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General Macroeconomic Indicators

The importance of banking and finance to the Bahamian economy far exceeds references to absolute size. Ranking second only to tourism, the sector contributes an estimated 15% of the country's Gross Domestic Product (GDP). In 2006, banks and trust companies employed 4,662 persons, and spent $445.0 million as compared to $408.3 million in 2005.

Over the years, two of the major underlying benefits of having a competitive banking and financial sector have been the steady development of human resource infrastructure in tandem with evolving professional and technical service demands, and the promotion of telecommunication advancements, which have kept the sector apace with the rest of the world.

Indicators of the industry's overall contribution in most recent years include:

  1. Total employment and the average annual salary for domestic companies - 1995: 2,903 and $30,141, 1996: 2,980 and $31,074, 1997: 3,050 and $32,820, 1998: 3,178 and $33,296, 1999: 3,203 and $35,270, 2000: 3,270 and $39,112, 2001: 3,371and $37,064, 2002: 3,309 and $39,250, 2003: 3,208 and $40,352, 2004: 3,185 and $39,699, 2005: 3,424 and $41,618.
  2. Total employment and the average annual salary for offshore companies - 1995: 777 and $43,629, 1996: 806 and $43,052, 1997: 892 and $44,180, 1998: 902 and $46,255, 1999: 978 and $48,874,  2000: 1,139  $53,777, 2001: 1,215 and $57,876, 2002: 1,201 and $60,717, 2003: 1,045 and $64,214, 2004: 1,181 and $70,082, 2005: 1,027 and $66,838.
  3. Total employment and the average annual salary for the industry, including both the domestic and offshore sectors - 1995: 3,680 and $32,989, 1996: 3,786 and $33,624, 1997: 3,942 and $35,388, 1998: 4,080 and  $36,161, 1999: 4,181 and $38,452, 2000: 4,409 and $42,901, 2001: 4,586 and $42,578, 2002: 4,511 and    $44,956, 2003: 4,253 and $46,215,    2004: 4,343 and $47,870, 2005: 4,451 and $47,437.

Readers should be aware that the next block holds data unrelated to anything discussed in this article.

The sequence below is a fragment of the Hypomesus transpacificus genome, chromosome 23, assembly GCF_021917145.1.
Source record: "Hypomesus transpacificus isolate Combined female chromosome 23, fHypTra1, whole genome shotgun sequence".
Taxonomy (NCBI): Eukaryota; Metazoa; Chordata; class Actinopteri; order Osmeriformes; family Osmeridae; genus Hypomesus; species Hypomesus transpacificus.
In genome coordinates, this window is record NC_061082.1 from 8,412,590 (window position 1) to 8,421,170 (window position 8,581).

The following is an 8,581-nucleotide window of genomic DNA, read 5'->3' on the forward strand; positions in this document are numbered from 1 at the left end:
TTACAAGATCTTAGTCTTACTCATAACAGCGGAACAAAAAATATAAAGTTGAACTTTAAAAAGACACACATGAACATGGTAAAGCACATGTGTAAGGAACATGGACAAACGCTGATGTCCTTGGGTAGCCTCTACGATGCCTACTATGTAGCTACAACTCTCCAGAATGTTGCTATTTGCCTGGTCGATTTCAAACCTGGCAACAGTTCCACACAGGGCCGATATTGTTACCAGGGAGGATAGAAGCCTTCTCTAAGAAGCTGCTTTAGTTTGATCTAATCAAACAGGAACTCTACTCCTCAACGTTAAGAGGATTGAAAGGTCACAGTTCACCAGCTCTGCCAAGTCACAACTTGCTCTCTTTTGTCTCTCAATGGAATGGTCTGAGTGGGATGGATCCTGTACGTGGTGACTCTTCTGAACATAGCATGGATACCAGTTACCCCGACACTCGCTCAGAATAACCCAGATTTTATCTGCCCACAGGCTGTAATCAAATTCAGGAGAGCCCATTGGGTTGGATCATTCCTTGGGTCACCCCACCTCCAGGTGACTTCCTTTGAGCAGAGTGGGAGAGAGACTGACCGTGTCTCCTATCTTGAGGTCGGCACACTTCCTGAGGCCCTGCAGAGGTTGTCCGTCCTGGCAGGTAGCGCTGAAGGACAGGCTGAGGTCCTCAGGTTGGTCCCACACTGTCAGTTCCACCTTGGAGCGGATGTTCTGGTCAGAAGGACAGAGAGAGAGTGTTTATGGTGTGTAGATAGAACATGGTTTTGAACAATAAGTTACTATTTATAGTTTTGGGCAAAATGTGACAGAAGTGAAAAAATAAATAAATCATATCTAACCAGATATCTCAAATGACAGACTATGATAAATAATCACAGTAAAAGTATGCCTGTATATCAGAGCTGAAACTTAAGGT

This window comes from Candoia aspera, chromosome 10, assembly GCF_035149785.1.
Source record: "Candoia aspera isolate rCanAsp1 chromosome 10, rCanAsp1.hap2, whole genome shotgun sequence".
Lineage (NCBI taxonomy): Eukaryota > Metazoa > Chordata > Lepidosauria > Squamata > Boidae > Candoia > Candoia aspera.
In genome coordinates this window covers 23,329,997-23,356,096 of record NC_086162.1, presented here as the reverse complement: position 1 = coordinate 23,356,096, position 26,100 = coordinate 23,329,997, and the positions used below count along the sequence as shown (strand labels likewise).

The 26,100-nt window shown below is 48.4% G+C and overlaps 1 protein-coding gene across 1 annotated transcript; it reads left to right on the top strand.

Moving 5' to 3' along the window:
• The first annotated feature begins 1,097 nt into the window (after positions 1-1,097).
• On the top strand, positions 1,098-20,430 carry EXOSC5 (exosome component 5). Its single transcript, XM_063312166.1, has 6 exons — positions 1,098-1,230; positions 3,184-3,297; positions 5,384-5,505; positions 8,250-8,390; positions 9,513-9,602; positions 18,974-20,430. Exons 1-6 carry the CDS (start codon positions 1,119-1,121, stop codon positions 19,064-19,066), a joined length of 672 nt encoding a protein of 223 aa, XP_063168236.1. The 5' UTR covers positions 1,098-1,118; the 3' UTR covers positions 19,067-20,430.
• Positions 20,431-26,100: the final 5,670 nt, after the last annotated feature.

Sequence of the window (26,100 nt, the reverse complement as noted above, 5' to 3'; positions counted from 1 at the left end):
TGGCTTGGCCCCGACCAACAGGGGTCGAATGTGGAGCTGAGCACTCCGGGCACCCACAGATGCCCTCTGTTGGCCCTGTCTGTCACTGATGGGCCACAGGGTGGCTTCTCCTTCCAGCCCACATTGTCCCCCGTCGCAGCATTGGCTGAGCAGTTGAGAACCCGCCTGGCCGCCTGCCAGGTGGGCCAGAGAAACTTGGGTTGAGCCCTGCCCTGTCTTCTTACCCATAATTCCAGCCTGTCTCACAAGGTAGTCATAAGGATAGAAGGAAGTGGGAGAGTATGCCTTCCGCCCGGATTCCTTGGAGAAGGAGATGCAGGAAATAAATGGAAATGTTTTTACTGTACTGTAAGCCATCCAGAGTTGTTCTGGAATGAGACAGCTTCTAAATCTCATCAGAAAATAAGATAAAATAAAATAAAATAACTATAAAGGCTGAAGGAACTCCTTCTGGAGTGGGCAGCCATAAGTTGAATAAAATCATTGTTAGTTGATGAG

4. In millions of Bahamian dollars, operational and capital investment expenditure by domestic companies amounted to - 1995: 138.0 and 12.5, 1996: 169.3 and 14.0, 1997: 185.1 and 12.9, 1998: 180.5 and 9.3, 1999: 203.2 and 15.9, 2000: 207.9 and 14.2, 2001: 231.9 and 25.4, 2002: 230.1 and 13.2, 2003: 225.4 and 11.9, 2004: 250.2 and 27.8, 2005: 253.7 and 12.5.
  5. In millions of Bahamian dollars, operational and capital investment expenditure by offshore companies amounted to - 1995: 80.1 and 7.6, 1996: 80.5 and 11.5, 1997: 90.4 and 8.2, 1998: 95.3 and 8.2, 1999: 110.9 
    and 15.2, 2000: 142.7 and 30.3, 2001: 149.4 and 23.3, 2002: 146.8 and 6.1, 2003: 156.8 and 3.6, 2004: 177.6 and 7.2, 2005: 154.6 and 5.1.
  6. In millions of Bahamian dollars, operational and capital investment expenditure for the industry, including both domestic and offshore sectors amounted to - 1995: 218.1 and 20.1, 1996: 249.8 and 25.5, 1997: 275.5 and 21.1, 1998: 275.8 and 17.5, 1999: 314.1 and 31.1, 2000: 350.6 and 44.5, 2001: 381.3 and 48.7, 2002: 376.9 and 19.4, 2003: 382.1 and 15.4, 2004: 424.1 and 34.8, 2005: 408.3 and 17.6.

In the information that follows, real economic growth is measured according to changes in Real GDP. Note that growth rates from 1996 to 2006 are taken from the Department of Statistics National Accounts Report 2006, whereas 2007 and 2008 figures are projected from the IMF World Economic Outlook for April 2007 (Table 6).

 

Year Real GDP
1996 4.20%
1997 5.00%
1998 6.80%
1999 4.00%
2000 1.90%
2001 0.80%
2002 2.3%
2003 1.00%
2004 1.30%
2005 2.50%
2006 3.40%
2007 4.50%
2008 4.00%

 

Gross Domestic Product (GDP) refers to the total value of final goods and services produced in an economy, normally over the period of one year. It is measured in either current prices or constant prices. GDP at current prices or Nominal GDP, as it is called, means that the total value of final goods and services is measured at the prevailing price level in that period. Correspondingly, GDP at constant prices or Real GDP, means that the total value of final goods and services is measured at a price level from which the element of inflation would have been removed. This action enables the determination that an increase(decrease) in an economy's production from year-to-year would have been due to a direct increase(decrease) in production, and not influenced by price increases(decreases). On this basis, economic growth is measured as the percent change in Real GDP, since this constant price measurement, in effect, indicates the 'real' or actual production in an economy.